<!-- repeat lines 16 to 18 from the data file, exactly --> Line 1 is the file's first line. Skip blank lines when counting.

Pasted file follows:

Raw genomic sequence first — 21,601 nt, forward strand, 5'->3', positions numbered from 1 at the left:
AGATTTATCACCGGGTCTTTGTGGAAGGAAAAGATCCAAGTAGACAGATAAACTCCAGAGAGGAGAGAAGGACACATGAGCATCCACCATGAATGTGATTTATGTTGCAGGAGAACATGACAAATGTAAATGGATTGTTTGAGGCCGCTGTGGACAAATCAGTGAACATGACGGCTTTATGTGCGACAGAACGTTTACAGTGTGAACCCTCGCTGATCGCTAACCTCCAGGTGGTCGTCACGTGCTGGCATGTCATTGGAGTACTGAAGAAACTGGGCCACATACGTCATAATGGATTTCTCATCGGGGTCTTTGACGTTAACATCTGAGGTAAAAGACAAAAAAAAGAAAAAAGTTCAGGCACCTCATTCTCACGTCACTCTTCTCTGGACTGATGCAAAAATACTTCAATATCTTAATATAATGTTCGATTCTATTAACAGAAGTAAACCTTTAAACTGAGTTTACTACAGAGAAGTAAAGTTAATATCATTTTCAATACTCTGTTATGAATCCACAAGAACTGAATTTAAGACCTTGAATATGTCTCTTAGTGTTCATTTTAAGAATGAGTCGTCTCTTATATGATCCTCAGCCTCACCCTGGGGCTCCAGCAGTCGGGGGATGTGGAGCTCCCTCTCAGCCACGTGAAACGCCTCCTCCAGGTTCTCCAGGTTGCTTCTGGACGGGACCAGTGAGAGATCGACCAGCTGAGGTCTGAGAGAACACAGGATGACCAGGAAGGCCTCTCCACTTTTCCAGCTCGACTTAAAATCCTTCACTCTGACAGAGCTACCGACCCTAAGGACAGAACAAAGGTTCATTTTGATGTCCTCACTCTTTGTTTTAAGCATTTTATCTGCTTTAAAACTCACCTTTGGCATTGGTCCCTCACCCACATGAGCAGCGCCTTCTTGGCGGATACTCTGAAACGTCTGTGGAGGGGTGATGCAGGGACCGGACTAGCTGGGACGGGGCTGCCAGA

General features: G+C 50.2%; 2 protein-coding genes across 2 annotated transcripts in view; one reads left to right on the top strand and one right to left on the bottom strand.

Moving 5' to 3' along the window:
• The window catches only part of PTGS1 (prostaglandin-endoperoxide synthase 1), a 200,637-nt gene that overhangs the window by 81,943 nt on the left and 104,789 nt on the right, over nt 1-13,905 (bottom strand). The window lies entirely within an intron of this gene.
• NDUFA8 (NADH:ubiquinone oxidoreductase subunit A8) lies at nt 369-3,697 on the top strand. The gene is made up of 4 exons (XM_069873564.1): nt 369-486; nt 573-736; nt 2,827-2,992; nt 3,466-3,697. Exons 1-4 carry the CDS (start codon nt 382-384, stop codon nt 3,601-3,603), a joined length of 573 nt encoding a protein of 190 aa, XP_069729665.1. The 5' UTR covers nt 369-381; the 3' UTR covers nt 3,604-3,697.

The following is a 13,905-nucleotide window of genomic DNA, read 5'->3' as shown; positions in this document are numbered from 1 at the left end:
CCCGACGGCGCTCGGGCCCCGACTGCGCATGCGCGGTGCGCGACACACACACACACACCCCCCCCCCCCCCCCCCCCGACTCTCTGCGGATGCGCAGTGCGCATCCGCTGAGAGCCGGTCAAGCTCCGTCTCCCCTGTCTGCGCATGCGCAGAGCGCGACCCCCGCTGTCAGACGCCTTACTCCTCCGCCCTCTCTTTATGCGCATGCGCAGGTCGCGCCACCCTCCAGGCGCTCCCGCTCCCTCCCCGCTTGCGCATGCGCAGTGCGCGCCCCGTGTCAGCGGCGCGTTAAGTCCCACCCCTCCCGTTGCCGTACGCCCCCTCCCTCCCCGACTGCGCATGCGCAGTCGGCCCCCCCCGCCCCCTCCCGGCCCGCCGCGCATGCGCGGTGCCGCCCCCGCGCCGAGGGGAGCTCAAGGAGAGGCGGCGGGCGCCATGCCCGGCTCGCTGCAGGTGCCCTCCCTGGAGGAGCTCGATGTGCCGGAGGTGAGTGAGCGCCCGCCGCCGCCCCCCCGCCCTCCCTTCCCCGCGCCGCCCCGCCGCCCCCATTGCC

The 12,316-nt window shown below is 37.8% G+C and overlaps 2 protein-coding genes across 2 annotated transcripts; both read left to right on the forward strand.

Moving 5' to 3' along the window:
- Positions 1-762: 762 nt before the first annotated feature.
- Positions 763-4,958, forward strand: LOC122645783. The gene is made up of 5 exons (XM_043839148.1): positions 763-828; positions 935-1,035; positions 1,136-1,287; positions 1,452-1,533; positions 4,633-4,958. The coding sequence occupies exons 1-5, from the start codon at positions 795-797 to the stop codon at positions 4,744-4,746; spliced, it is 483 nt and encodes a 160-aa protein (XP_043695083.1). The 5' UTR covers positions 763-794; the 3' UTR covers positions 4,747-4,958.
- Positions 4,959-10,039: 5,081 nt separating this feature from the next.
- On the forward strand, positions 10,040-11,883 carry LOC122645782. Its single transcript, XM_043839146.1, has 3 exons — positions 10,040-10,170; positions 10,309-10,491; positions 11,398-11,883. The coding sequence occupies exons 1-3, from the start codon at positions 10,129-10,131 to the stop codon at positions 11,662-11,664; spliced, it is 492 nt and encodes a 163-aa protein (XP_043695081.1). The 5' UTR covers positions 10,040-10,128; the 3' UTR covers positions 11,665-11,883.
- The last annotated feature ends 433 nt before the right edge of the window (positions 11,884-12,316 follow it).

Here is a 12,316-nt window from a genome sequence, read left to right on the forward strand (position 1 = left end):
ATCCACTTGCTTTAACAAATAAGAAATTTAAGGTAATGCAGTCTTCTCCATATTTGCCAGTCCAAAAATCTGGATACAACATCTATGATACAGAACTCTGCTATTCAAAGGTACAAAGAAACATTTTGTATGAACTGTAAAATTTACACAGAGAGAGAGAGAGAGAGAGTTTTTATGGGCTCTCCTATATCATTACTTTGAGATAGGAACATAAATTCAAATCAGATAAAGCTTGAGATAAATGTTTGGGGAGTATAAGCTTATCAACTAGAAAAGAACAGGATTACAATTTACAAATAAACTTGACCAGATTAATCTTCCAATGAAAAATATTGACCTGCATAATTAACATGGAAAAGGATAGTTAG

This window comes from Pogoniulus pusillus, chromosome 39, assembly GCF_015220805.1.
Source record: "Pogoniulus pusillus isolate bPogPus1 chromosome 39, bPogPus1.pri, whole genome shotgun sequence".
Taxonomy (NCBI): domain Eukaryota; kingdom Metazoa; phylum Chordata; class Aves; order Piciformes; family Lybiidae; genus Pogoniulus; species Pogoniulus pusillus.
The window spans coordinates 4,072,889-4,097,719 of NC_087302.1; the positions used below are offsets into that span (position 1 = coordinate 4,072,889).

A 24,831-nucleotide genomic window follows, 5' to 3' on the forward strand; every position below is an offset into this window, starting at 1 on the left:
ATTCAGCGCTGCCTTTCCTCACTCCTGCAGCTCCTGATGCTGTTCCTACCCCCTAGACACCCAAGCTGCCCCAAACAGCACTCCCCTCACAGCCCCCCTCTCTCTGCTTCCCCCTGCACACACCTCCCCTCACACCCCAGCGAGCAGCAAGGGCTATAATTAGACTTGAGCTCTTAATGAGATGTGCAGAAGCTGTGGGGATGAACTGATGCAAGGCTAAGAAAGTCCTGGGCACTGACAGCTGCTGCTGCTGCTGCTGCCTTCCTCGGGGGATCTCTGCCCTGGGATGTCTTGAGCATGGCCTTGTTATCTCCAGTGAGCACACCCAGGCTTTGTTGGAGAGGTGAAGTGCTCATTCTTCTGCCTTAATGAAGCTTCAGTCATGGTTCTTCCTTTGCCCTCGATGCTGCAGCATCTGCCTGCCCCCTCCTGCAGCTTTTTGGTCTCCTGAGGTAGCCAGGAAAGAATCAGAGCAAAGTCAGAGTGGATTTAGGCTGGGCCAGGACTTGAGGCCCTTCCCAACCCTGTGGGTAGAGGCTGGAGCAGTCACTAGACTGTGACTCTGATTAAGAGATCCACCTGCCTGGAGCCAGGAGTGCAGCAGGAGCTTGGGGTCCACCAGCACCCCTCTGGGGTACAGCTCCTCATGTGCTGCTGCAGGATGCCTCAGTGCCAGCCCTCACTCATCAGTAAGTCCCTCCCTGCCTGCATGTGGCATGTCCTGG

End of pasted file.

Here is a 12,316-nt window from a genome sequence, read left to right on the forward strand (position 1 = left end):
ATCCACTTGCTTTAACAAATAAGAAATTTAAGGTAATGCAGTCTTCTCCATATTTGCCAGTCCAAAAATCTGGATACAACATCTATGATACAGAACTCTGCTATTCAAAGGTACAAAGAAACATTTTGTATGAACTGTAAAATTTACACAGAGAGAGAGAGAGAGAGAGTTTTTATGGGCTCTCCTATATCATTACTTTGAGATAGGAACATAAATTCAAATCAGATAAAGCTTGAGATAAATGTTTGGGGAGTATAAGCTTATCAACTAGAAAAGAACAGGATTACAATTTACAAATAAACTTGACCAGATTAATCTTCCAATGAAAAATATTGACCTGCATAATTAACATGGAAAAGGATAGTTAG

This window comes from Pogoniulus pusillus, chromosome 39, assembly GCF_015220805.1.